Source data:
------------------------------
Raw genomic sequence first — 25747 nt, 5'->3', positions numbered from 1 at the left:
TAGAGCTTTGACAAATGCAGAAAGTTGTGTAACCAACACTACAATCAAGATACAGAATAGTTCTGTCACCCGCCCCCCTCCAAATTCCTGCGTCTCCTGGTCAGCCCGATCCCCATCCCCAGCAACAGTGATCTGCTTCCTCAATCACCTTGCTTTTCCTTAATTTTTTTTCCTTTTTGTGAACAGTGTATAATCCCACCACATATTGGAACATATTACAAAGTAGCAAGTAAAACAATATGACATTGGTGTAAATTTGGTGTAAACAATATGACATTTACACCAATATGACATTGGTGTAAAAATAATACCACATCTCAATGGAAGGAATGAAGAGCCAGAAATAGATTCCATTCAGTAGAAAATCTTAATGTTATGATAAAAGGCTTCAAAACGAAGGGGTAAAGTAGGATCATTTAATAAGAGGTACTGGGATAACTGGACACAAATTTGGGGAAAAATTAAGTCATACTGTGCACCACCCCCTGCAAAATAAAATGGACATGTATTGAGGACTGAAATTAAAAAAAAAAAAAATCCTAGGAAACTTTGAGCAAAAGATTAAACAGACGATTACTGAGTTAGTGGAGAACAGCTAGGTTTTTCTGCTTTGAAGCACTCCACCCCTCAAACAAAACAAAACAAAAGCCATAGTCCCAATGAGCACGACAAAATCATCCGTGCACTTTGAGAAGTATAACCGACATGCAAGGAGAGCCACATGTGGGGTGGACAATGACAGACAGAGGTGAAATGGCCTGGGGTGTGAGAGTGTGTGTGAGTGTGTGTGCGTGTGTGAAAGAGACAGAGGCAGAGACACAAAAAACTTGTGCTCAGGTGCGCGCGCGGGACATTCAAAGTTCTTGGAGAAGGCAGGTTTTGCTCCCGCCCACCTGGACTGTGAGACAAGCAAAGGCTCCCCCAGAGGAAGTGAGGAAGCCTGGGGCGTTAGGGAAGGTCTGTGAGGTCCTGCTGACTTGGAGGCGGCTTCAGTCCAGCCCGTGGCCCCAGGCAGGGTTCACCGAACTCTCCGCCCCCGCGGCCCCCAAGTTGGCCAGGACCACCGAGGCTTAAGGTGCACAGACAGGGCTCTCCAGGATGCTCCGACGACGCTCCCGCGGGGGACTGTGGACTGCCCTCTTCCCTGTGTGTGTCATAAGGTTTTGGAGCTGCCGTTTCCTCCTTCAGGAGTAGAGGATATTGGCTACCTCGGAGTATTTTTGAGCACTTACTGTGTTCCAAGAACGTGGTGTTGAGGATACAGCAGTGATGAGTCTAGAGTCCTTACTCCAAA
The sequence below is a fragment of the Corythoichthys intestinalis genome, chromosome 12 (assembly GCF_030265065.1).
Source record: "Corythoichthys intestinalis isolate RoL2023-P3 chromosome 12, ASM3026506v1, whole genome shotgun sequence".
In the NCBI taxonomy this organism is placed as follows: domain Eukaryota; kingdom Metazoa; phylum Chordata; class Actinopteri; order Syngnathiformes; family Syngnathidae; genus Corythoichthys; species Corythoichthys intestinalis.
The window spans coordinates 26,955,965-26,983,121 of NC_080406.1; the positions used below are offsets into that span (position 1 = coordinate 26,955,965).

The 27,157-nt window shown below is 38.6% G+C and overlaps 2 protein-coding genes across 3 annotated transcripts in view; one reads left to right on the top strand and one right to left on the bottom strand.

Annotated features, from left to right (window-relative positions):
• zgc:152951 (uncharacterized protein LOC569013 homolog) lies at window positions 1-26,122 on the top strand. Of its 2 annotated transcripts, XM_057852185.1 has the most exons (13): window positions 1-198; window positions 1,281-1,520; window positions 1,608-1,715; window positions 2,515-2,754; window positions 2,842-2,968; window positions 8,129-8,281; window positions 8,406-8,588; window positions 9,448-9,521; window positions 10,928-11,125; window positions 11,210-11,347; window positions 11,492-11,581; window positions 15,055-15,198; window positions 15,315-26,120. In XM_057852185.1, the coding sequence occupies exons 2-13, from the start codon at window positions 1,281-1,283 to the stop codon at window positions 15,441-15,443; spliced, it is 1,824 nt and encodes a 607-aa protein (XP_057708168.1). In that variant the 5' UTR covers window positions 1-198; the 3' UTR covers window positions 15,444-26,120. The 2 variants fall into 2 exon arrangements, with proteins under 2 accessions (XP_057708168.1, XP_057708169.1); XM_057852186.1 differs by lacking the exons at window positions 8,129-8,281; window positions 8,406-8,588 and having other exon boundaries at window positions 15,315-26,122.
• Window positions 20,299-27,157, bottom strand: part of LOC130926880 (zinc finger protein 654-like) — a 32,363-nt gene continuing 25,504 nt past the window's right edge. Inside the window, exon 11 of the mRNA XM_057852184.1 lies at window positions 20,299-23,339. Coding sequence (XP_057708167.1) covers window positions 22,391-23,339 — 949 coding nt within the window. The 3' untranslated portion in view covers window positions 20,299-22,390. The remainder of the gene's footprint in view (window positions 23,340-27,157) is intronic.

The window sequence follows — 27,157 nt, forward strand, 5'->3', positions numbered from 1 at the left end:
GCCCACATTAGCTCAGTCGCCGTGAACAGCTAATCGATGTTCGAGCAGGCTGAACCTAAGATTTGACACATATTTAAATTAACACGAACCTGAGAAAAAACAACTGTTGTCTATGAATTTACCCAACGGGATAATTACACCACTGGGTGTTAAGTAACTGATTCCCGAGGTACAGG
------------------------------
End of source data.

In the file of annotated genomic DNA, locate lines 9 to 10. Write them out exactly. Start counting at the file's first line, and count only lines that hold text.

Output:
• zgc:152951 (uncharacterized protein LOC569013 homolog) lies at window positions 1-26,122 on the top strand. Of its 2 annotated transcripts, XM_057852185.1 has the most exons (13): window positions 1-198; window positions 1,281-1,520; window positions 1,608-1,715; window positions 2,515-2,754; window positions 2,842-2,968; window positions 8,129-8,281; window positions 8,406-8,588; window positions 9,448-9,521; window positions 10,928-11,125; window positions 11,210-11,347; window positions 11,492-11,581; window positions 15,055-15,198; window positions 15,315-26,120. In XM_057852185.1, the coding sequence occupies exons 2-13, from the start codon at window positions 1,281-1,283 to the stop codon at window positions 15,441-15,443; spliced, it is 1,824 nt and encodes a 607-aa protein (XP_057708168.1). In that variant the 5' UTR covers window positions 1-198; the 3' UTR covers window positions 15,444-26,120. The 2 variants fall into 2 exon arrangements, with proteins under 2 accessions (XP_057708168.1, XP_057708169.1); XM_057852186.1 differs by lacking the exons at window positions 8,129-8,281; window positions 8,406-8,588 and having other exon boundaries at window positions 15,315-26,122.
• Window positions 20,299-27,157, bottom strand: part of LOC130926880 (zinc finger protein 654-like) — a 32,363-nt gene continuing 25,504 nt past the window's right edge. Inside the window, exon 11 of the mRNA XM_057852184.1 lies at window positions 20,299-23,339. Coding sequence (XP_057708167.1) covers window positions 22,391-23,339 — 949 coding nt within the window. The 3' untranslated portion in view covers window positions 20,299-22,390. The remainder of the gene's footprint in view (window positions 23,340-27,157) is intronic.